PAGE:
Finding the “best" workstation GPU isn't as straight-forward as finding the best case, best gaming CPU, or best gaming GPU. While games typically scale reliably from one to the next, applications can deliver wildly varying performance. Those gains and losses could be chalked up to architecture, drivers, and also whether or not we're dealing with a true workstation GPU versus a gaming GPU trying to fill-in for workstation purposes.
In this content, we're going to be taking a look at current workstation GPU performance across a range of tests to figure out if there is such thing as a champion among them all. Or, in the very least, we'll figure out how AMD differs from NVIDIA, and how the gaming cards differ from the workstation counterparts. Part of this will look at Quadro vs. RTX or GTX cards, for instance, and WX vs. RX cards for workstation applications. We have GPU benchmarks for video editing (Adobe Premiere), 3D modeling and rendering (Blender, V-Ray, 3ds Max, Maya), AutoCAD, SolidWorks, Redshift, Octane Bench, and more.
Though NVIDIA's Quadro RTX lineup has been available for a few months, review samples have been slow to escape the grasp of NVIDIA, and if we had to guess why, it's likely due to the fact that few software solutions are available that can take advantage of the features right now. That excludes deep-learning tests which can benefit from the Tensor cores, but for optimizations derived from the RT core, we're still waiting. It seems likely that Chaos Group's V-Ray is going to be one of the first plugins to hit the market that will support NVIDIA's RTX, though Redshift, Octane, Arnold, Renderman, and many others have planned support.
The great thing for those planning to go with a gaming GPU for workstation use is that where rendering is concerned, the performance between gaming and workstation cards is going to be largely equivalent. Where performance can improve on workstation cards is with viewport performance optimizations; ultimately, the smoother the viewport, the less tedious it is to manipulate a scene.
Across all of the results ahead, you'll see that there are many angles to view workstation GPUs from, and that there isn't really such thing as a one-size-fits all - not like there is on the gaming side. There is such thing as an ultimate choice though, so if you're not afraid of spending substantially above the gaming equivalents for the best performance, there are models vying for your attention.
The recent trend in memory prices have put a major hold on our PC build guides. For years – most of its 10-year existence – GN has published nearly monthly gaming & workstation PC build guides. We haven’t published one for several months now, and that’s because of the simultaneous collision of memory and video card prices. The two all-time high price jumps on GPUs (miner+gamer joint demand) and RAM (supply shortage & process switch) made PC building nearly impossible to afford. There’s been some alleviation of that lately, but not in memory prices directly. The onslaught of Cyber Monday and Black Friday sales have brought down other components enough to more or less neutralize the insane RAM pricing; now, for instance, the 1950X is $200 off MSRP, which instantly counters the RAM pricing being 2x what it should be. For this reason, we decided to revisit our PC build guides with a Threadripper 1950X workstation, built for 3D rendering (Blender), H264 video encoding with Handbrake, and some other batch processing work and Adobe Premiere work.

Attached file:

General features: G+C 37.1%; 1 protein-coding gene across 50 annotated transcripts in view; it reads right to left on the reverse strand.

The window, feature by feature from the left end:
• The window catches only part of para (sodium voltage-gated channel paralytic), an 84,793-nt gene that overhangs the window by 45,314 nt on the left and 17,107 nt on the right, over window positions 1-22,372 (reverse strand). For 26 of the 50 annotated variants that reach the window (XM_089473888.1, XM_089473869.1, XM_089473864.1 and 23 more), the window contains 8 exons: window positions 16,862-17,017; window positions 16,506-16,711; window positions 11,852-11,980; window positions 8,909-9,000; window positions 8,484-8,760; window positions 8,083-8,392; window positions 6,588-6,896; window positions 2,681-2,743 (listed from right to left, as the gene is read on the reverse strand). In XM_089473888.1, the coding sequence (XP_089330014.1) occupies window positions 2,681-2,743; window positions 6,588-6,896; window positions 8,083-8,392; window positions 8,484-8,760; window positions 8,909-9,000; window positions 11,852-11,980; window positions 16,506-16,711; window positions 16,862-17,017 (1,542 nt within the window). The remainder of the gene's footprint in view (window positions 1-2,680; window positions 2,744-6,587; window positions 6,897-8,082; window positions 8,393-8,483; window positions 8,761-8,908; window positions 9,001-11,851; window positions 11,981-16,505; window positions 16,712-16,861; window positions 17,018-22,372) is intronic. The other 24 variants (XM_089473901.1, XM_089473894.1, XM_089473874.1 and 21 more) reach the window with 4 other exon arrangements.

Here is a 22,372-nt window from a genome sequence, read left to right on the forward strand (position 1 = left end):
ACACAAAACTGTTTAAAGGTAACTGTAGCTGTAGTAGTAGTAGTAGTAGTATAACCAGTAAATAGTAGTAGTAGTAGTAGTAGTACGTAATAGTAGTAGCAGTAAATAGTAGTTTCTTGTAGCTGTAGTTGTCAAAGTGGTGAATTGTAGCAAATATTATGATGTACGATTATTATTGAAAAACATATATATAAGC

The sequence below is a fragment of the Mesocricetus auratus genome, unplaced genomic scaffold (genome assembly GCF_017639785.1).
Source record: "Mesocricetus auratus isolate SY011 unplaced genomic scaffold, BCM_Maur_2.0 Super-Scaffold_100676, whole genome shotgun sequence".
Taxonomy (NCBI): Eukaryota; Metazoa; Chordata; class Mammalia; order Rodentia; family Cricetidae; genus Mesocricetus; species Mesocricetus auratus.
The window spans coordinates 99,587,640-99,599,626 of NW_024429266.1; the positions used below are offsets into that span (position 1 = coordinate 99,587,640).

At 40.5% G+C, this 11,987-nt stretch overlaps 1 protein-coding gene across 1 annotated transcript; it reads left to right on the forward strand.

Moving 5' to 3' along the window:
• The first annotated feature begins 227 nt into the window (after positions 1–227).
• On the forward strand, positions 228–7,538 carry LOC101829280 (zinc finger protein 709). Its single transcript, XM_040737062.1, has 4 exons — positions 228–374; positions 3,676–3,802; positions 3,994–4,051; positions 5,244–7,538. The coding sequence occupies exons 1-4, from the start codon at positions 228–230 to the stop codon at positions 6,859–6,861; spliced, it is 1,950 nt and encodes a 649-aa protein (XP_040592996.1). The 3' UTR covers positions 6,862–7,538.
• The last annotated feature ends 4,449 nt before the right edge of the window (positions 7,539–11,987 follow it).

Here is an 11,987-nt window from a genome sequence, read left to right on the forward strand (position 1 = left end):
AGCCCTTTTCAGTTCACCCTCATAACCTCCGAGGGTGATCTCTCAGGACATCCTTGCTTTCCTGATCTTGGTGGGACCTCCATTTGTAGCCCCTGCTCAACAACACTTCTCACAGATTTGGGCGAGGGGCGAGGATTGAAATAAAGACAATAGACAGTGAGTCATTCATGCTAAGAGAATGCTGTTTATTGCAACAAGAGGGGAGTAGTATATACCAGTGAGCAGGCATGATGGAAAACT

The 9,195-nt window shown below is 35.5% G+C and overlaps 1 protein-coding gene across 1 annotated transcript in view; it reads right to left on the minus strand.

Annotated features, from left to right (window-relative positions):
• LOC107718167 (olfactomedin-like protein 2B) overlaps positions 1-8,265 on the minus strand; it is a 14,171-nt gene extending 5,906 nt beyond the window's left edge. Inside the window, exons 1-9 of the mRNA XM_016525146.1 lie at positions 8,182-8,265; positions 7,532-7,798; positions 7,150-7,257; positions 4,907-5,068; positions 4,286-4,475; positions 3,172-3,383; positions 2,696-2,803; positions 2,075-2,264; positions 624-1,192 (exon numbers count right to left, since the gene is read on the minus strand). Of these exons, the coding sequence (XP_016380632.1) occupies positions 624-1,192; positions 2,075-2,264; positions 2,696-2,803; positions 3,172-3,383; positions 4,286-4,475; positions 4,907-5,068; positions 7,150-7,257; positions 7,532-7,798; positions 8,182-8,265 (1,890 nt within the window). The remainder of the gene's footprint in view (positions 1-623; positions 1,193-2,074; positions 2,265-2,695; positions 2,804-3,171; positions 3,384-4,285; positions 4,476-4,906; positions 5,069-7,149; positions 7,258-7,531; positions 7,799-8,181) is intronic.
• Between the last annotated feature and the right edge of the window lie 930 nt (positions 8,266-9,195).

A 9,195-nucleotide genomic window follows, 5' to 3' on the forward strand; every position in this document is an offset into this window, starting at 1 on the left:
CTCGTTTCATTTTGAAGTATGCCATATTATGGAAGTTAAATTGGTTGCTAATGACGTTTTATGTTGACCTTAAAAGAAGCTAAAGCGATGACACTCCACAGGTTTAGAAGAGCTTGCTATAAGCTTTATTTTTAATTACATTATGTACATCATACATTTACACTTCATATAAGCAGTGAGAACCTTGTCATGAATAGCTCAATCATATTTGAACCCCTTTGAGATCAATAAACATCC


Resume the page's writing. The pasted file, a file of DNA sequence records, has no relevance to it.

A Note About PC Builds
PC builds always get comments from people who want to express their infinite wisdom and intelligence in comments fields, likely because, of all the things we publish, PC building is the item with which folks have the most experience. A note, here: We’re building based on two primary criteria, which include:
- - We have used and tested the parts, and trust them for this build.
- - We are using this build internally as a temporary encode/render system, which means that it’s mostly to suit our needs; if you can do better, great, but we’re going for a workstation that can get our jobs done, then be unbuilt.
There are places you can cut costs on this build. We’ll include alternative parts listings for those instances.
MSI has begun filling-in its X99A line of Broadwell-E motherboards with workstation-targeted options, built for compliance with ECC Registered DIMMs and with boosted maximum data throughput via M.2. The motherboard fits LGA2011-3 socketed CPUs, including Haswell-E and Broadwell-E, and supports SLI with nVidia Quadro GPUs for production workloads. Additional focus is placed on storage controllers and HSIO allocation, fitting for a board that will be deployed in workstation environments (e.g. render machines, CAD/ProE machines).
The X99A Workstation motherboard uses what appears to be an 8-phase power design for its core VRM, with additional phases for the memory. The VRM is comprised of titanium inductors with a max temperature of 220C, supporting higher current for extreme overclocks. Dark capacitors (solid caps) populate the board and VRM's capacitor bank, rated for a 10-year lifespan.
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